The oceans at COP have come a long way. Dr Carol Turley, a marine scientist from the Plymouth Marine Laboratory who has been attending COP since 2009, remarked in a conversation that only 1 or 2 marine scientists were present at the 2009 COP, as compared to the numerous marine scientists that were present at the conference now. Events such as the Oceans Action Day also used to be offsite events that happened outside of the main conference, a stark difference from the current schedule where marine-related events featured almost every day, on top of an Oceans Action Day within COP 24 dedicated to including the oceans in the climate conference.
As a greater understanding of how oceans are affected by climate change and are also key in solving the climate crisis we face, the attention placed on the oceans at the climate conferences have grown. From more well understood impacts of climate change on the oceans such as warming of the oceans and ocean acidification to less understood and more recently discovered impacts such as deoxygenation, scientists are continually increasing our understanding of the linkages between climate change and the oceans. The Intergovernmental Panel on Climate Change is also in the midst of preparing a special report titled “The Ocean and Cryosphere in a Changing Climate”.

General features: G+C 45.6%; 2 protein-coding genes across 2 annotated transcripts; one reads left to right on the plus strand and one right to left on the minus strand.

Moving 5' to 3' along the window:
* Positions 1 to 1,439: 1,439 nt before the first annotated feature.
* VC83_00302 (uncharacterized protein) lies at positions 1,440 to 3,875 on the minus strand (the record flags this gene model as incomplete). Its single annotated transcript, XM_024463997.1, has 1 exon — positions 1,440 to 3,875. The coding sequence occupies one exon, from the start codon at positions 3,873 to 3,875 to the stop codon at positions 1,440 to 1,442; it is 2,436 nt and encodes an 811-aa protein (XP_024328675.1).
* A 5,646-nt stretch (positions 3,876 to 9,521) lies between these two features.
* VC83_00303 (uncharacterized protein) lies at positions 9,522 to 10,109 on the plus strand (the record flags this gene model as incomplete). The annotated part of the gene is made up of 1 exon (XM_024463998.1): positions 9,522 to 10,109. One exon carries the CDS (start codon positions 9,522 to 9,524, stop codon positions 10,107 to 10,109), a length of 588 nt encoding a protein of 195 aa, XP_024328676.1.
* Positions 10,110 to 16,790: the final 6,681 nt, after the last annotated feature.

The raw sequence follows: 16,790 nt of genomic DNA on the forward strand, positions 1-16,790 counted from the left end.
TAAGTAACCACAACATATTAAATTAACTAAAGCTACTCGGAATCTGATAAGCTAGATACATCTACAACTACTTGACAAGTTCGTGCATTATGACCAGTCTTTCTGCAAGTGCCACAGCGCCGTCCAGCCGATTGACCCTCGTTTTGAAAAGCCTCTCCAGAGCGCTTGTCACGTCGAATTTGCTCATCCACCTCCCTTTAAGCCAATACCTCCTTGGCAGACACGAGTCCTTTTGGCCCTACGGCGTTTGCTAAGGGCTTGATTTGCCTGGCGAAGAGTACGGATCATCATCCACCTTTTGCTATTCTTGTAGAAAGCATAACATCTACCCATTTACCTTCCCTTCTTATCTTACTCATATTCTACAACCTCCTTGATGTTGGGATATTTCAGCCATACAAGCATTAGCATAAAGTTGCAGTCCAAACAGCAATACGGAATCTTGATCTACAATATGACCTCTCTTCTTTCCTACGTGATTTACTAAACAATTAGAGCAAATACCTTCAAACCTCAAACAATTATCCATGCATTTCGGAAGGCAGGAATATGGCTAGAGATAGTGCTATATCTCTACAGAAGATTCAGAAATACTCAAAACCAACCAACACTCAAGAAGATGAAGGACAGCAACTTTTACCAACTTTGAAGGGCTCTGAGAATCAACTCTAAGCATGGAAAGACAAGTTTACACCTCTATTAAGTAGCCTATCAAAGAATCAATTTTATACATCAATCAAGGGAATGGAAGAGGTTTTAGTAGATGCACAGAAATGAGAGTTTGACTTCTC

Other than the science, many policymakers and practitioners have also been talking about including oceans in NDCs and also strengthening the inclusion of oceans within the negotiations process. In fact, there has even been talk about making the next COP the “Oceans COP”, with this process spearheaded by nations and states mostly from the Small Island Developing States (SIDS), and particularly Fiji. This attention on oceans is not only warranted, but also much needed, given the large-scale impacts that climate change will have on the oceans. Not only that, fulfilling the goal of keeping warming well under 2 degrees Celsius as stated in the Paris Agreements is also unlikely without healthy oceans.
As oceans become increasingly included at the conferences, the importance and need for greater cooperation to better protect the health of our oceans has also been continually highlighted. In fact, many of the needed actions as highlighted by the Options Paper by the Friends of the Oceans initiative resulting from the meetings in Bangkok are also necessary actions to keep warming below 2 degrees Celsius. This highlights not only the importance of keeping to the Paris Agreement for the oceans, but also the need for commitments from not just coastal countries or island states, but from everyone – including land-locked countries. It is only with commitments from everyone will we be able to preserve the health of our oceans.
So far, this has only been a cursory introduction to the role of the oceans and the inclusion of oceans at the climate conference. In the next blogpost, I will further unpack and analyse the ocean-related events that took place during COP 24, and also look at steps moving forward.
 See: https://cop23.com.fj/wp-content/uploads/2018/09/Options-Paper-Friends-of-the-Ocean-Bangkok.pdf